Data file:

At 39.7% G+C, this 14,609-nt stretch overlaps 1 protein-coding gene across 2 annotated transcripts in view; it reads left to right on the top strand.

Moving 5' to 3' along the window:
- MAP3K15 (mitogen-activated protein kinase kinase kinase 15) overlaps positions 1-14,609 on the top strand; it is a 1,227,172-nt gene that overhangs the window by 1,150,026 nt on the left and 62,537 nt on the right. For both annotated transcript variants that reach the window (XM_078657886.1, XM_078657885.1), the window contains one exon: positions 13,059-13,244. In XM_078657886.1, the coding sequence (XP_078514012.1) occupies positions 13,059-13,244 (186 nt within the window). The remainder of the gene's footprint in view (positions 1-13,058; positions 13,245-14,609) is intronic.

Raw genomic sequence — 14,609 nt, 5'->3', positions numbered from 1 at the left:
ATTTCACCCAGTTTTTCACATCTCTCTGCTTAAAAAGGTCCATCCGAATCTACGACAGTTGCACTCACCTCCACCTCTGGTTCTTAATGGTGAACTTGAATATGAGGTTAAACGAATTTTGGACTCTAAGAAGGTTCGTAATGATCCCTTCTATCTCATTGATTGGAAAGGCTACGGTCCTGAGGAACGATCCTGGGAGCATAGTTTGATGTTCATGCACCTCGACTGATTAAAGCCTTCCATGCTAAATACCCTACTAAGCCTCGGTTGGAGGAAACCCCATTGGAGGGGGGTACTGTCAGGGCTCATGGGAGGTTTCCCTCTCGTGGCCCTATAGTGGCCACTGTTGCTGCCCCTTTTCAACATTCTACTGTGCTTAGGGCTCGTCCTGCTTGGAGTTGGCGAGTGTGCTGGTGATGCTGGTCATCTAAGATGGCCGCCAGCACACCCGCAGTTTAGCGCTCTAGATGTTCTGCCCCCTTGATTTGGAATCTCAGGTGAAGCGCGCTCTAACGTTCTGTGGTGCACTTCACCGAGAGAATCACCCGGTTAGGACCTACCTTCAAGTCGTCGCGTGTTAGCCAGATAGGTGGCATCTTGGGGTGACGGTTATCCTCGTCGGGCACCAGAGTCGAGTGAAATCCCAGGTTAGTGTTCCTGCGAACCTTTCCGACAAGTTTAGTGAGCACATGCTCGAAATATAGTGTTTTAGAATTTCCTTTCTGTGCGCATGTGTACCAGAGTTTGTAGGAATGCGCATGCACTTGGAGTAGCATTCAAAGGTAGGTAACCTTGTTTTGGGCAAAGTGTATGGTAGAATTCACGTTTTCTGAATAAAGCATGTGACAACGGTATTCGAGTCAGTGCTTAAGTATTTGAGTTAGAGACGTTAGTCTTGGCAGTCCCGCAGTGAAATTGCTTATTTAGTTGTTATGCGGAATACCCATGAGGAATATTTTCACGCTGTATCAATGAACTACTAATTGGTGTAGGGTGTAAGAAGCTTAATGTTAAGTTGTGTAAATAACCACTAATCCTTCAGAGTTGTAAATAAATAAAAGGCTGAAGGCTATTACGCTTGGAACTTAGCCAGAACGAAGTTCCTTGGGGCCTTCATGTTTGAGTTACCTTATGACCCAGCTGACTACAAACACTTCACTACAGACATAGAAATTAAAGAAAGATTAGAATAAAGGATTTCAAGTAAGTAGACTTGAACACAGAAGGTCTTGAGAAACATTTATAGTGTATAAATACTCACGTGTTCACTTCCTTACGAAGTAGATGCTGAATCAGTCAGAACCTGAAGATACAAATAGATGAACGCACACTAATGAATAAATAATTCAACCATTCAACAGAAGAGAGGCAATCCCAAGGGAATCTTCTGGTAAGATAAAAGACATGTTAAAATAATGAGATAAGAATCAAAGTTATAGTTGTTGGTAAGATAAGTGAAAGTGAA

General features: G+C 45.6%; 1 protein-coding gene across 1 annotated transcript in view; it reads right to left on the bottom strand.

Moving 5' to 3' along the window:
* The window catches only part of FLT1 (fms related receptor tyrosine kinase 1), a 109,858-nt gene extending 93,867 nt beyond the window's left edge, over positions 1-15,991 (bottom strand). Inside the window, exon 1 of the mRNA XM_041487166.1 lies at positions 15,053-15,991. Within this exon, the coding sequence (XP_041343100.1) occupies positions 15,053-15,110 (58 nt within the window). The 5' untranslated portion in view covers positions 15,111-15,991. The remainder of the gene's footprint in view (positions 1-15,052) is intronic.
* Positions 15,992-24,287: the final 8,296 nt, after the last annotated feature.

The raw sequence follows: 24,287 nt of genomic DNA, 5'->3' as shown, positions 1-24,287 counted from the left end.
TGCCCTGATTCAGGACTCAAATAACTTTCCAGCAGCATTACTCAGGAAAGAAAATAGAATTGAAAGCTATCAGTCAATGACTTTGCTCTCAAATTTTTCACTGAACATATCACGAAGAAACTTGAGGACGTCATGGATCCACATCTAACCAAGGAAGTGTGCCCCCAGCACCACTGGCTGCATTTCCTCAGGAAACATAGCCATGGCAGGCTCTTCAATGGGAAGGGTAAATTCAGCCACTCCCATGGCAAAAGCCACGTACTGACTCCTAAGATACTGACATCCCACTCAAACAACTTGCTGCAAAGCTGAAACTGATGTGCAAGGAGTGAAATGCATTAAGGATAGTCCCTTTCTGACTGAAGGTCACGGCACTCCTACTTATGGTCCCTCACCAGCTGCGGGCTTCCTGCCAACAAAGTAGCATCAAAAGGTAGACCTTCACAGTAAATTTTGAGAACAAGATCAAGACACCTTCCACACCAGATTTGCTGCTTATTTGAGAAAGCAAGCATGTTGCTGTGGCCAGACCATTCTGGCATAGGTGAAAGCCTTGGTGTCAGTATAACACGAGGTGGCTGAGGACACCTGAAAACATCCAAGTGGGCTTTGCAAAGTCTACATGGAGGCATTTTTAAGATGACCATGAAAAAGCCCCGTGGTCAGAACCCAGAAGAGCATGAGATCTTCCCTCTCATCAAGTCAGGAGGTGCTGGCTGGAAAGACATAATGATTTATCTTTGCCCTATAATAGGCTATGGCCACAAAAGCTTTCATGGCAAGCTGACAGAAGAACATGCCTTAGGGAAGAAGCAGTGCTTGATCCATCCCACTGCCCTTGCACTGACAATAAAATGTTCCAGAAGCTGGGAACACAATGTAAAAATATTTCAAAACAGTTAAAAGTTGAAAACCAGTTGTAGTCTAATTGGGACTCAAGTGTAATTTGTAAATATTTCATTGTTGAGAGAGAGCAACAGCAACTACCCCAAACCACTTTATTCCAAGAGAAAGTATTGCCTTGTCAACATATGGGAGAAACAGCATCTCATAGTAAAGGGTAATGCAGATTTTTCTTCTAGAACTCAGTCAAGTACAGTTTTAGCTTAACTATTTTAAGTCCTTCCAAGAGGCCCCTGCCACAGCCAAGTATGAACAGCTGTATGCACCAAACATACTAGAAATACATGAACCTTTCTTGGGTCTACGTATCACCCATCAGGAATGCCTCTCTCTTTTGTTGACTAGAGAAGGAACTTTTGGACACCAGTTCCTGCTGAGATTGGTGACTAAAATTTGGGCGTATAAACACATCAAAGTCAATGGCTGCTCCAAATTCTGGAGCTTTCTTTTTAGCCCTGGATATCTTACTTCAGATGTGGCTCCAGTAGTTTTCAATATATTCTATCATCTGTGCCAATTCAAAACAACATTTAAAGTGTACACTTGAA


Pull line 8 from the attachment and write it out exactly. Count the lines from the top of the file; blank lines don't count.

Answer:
* The window catches only part of FLT1 (fms related receptor tyrosine kinase 1), a 109,858-nt gene extending 93,867 nt beyond the window's left edge, over positions 1-15,991 (bottom strand). Inside the window, exon 1 of the mRNA XM_041487166.1 lies at positions 15,053-15,991. Within this exon, the coding sequence (XP_041343100.1) occupies positions 15,053-15,110 (58 nt within the window). The 5' untranslated portion in view covers positions 15,111-15,991. The remainder of the gene's footprint in view (positions 1-15,052) is intronic.